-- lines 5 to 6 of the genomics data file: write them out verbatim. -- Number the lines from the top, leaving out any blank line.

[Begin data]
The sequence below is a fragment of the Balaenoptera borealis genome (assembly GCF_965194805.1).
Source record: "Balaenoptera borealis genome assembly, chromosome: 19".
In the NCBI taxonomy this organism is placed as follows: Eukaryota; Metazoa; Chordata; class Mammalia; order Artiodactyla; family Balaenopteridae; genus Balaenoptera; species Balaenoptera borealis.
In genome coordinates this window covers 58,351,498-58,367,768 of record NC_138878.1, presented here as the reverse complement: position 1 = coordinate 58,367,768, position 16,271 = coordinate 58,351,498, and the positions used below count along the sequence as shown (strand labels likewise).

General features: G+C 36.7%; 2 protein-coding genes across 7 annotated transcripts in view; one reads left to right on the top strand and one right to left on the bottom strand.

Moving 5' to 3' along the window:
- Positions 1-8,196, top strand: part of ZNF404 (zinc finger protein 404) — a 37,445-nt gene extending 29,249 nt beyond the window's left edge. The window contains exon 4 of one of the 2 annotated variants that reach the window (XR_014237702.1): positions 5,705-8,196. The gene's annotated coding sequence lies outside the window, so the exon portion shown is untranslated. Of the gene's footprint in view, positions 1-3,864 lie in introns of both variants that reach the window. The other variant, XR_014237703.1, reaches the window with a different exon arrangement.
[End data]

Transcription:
General features: G+C 36.7%; 2 protein-coding genes across 7 annotated transcripts in view; one reads left to right on the top strand and one right to left on the bottom strand.

Moving 5' to 3' along the window: